Chick Corea and Bela Fleck, Barbican, London

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The Independent Culture

Chick Corea has been on many strange musical journeys, but pairing his piano with a banjo may seem a uniquely odd combo. Bela Fleck, however, is no good ol' boy chewing on a piece of straw as he picks away.

Of Hungarian origin, he's recorded works by Debussy, Chopin and Paganini and toured with two fellow supremos of the strings, the violinist Jean-Luc Ponty and the bassist Stanley Clarke. (And, yes, he has committed occasional acts of bluegrass. At least it's not as bad as country and western.)

Some say he is the finest banjoist alive today. That sounds like a limited compliment only until you witness the virtuosity of his guitar-fingered technique and the subtlety and clarity he coaxes from what is not generally thought of as a serious instrument.

Fleck and Corea found instant common ground in the stark Spanish-tinged harmony of their opening number. They alternated the role of accompanist, allowing both to take short solos in a beautiful semi-classical composition that would be more at home echoing in the pillars of an ancient cathedral. Deceptively effortless – and clearly intricately arranged – passages formed bridge sections and concluded the piece.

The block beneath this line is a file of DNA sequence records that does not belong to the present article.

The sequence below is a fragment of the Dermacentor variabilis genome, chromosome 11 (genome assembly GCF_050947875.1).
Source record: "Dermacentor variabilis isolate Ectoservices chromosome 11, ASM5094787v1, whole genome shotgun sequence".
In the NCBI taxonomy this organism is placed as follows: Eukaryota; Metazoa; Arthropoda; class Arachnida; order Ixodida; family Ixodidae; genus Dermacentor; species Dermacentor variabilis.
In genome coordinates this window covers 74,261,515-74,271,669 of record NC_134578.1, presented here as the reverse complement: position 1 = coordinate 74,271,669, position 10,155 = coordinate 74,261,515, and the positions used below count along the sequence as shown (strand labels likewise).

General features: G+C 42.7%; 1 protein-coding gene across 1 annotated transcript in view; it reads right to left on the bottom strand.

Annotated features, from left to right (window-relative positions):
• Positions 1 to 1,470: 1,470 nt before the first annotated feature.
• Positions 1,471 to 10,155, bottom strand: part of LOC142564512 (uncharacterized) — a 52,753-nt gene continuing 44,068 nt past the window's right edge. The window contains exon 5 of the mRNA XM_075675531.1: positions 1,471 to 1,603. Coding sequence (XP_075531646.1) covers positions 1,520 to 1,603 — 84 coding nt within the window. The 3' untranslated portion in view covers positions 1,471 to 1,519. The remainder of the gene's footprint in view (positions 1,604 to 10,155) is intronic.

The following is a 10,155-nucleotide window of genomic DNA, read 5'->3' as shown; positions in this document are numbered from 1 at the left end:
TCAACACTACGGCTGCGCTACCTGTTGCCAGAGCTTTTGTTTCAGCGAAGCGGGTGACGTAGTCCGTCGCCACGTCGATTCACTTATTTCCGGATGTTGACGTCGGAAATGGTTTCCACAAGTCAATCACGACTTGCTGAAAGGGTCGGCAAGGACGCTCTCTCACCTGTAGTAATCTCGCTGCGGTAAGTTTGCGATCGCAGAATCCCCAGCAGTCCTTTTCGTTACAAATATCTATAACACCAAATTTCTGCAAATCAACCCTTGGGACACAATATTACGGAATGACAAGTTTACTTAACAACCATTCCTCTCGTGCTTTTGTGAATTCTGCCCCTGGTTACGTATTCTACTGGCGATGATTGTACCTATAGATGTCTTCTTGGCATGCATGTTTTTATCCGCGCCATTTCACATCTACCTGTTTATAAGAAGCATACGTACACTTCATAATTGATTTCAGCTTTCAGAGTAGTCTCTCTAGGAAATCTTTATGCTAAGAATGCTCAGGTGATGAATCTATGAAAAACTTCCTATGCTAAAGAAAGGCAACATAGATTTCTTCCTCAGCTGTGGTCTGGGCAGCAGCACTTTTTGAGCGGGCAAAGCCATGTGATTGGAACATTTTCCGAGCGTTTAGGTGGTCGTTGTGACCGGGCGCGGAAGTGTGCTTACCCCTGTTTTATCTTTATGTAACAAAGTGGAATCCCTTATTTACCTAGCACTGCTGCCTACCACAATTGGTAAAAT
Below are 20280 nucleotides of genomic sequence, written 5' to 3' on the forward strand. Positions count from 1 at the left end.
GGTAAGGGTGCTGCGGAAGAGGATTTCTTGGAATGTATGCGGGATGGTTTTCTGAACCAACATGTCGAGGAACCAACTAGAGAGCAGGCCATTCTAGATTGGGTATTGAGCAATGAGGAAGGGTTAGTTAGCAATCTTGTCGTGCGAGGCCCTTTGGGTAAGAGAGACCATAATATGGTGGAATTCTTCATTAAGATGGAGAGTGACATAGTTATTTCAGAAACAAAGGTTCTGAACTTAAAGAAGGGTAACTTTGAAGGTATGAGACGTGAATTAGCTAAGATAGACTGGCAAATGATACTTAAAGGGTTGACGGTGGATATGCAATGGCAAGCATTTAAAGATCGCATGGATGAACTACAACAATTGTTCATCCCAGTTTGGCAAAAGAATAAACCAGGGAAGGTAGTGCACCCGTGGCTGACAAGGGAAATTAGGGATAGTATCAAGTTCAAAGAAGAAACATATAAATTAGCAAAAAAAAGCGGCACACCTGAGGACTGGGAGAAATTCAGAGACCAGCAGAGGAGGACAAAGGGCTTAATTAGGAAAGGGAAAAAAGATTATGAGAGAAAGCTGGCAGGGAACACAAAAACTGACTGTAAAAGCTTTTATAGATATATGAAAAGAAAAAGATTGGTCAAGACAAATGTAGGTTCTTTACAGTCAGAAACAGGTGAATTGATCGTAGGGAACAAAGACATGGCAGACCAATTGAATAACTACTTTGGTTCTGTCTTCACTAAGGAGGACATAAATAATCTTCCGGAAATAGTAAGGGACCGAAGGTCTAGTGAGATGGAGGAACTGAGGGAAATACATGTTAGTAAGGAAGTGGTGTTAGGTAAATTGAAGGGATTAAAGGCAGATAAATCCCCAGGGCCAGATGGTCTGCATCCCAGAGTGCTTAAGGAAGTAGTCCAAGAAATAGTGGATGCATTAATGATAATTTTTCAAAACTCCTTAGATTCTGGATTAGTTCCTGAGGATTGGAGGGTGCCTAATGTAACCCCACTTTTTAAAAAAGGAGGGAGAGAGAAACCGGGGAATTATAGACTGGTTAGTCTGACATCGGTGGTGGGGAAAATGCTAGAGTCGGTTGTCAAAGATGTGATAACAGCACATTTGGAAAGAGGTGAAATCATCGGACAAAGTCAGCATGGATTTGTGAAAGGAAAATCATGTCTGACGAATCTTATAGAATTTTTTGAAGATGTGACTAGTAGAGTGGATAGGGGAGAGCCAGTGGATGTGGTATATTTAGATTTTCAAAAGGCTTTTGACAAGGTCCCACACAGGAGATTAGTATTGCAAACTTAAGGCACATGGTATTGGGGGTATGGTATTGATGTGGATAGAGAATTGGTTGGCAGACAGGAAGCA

Another began in a similar way with solo statements responding to each other, although at first this came across as undoubtedly brilliant but baffling. This highbrow preamble over, the pair launched into what turned out to be one of several riff-based numbers. Many of these were mainly in one key, allowing the performer a freedom that beginners often find frightening – how do you avoid repetition without the comfort of changes to fall back on? For master improvisers, however, it allows great space and time, either for contemplation or to start off on a quest.

The pair also demonstrated great humour, Corea spending several minutes explaining a complicated joke, or goofing at the piano while Fleck was retuning a string. Perhaps because he has nothing to prove, he is able to relax and just enjoy whatever it is he wants to do, a characteristic shared with his contemporary Herbie Hancock.

Corea is tremendously versatile, the downside of which is that you can never be sure what you'll get. Duetting with Bela Fleck, I can report, you can be sure of catching Corea at his urbane, intelligent best.

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